Mini Budget; Big Changes: What the UK Government’s Growth Plan Means for Production
On September 23, 2022 new UK Chancellor Kwasi Kwarteng announced his Growth Plan – also known as the “mini budget” – which, ironically, constitutes a pretty big shake up of the UK tax regime.
Here’s a round-up of some of the key changes affecting the production industry.
Reversal of IR35 reforms
Arguably the biggest announcement for the production industry is the government’s decision to repeal the IR35 reforms which came into force in the public sector in 2017 and the private sector in 2021.
These reforms shifted the burden of applying the IR35 rules from individuals to employers. Under the reforms, employers are responsible for determining a contractor’s employment status and – if they’re deemed to be employed for tax purposes – for making deductions for income tax and national insurance contributions (NICs) and for paying these to HMRC.
The government has announced that these reforms will be repealed starting April 2023. From that date, a person providing their services through an intermediary (such as a loan out) will once again be responsible for determining their own employment status and paying the correct amount of tax and NICs. Please review the announcement and/or seek the advice of employment counsel for further information.
These reforms had a significant impact on the predominantly freelance production industry, so this change will likely be welcomed.
In keeping with Prime Minister Liz Truss’s promises to slash taxes, the 1.25% increase in NICs introduced in April will be reversed from November 6, 2022. Further, the new 1.25% health and social care levy – which was set to be introduced in April 2023 – has been scrapped.
Income tax will also be reduced: the basic rate is due to be cut from 20% to 19% from April 2023, instead of April 2024 as previously planned.
In his original announcement, Kwarteng advised that the higher rate of 45% – paid on earnings above £150,000 – would be abolished from April 2023. However, following widespread backlash, this aspect of the Growth Plan has now been abandoned.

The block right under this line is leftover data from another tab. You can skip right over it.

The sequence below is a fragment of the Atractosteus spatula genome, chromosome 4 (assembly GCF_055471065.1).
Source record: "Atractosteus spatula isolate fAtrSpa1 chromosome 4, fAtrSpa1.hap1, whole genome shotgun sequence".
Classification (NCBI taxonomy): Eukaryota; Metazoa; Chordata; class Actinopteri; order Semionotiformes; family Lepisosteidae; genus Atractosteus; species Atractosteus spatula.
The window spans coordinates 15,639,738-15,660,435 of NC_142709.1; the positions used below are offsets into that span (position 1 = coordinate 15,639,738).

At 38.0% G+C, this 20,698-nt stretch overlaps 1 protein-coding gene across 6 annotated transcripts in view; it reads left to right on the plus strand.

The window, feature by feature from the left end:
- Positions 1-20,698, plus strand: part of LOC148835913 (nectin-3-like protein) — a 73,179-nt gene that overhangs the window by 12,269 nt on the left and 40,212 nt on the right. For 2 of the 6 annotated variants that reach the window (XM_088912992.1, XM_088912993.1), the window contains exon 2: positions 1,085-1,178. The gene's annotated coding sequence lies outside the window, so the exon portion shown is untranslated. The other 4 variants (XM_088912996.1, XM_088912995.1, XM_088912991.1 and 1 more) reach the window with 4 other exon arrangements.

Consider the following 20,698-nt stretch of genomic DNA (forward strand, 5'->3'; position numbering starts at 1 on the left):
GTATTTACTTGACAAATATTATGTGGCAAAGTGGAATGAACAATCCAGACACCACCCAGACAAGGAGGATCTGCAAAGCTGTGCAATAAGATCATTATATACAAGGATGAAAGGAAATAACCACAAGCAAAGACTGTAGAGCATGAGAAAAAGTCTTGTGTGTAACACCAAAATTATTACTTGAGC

As the planned changes will affect take-home pay, productions are advised to communicate them to crew ahead of time. The messaging around the 1.25% increase in NICs, which HMRC requested be included on all payslips, will also need to be removed beginning November 6th.
Support for those over 50 returning to work
The government has also announced additional support to help Universal Credit claimants over the age of 50 return to the workforce. According to the Department for Work and Pensions, this age group has seen a decline in employment rates over the past year.
This announcement is good news for the production industry, which is facing an acute talent shortage. Recent research by the Film and TV Charity revealed that the UK film and TV industry could attract an additional 35,000 workers if it increased its retention of those over the age of 50. With productions struggling to find experienced crew, any government support to help this age group re-enter the workforce is well timed.
How EP can help
As UK payroll tax legislation continues to evolve, the EP team wants to make sure you understand how it impacts your production. If you ever have questions or need support, please don’t hesitate to reach out to us.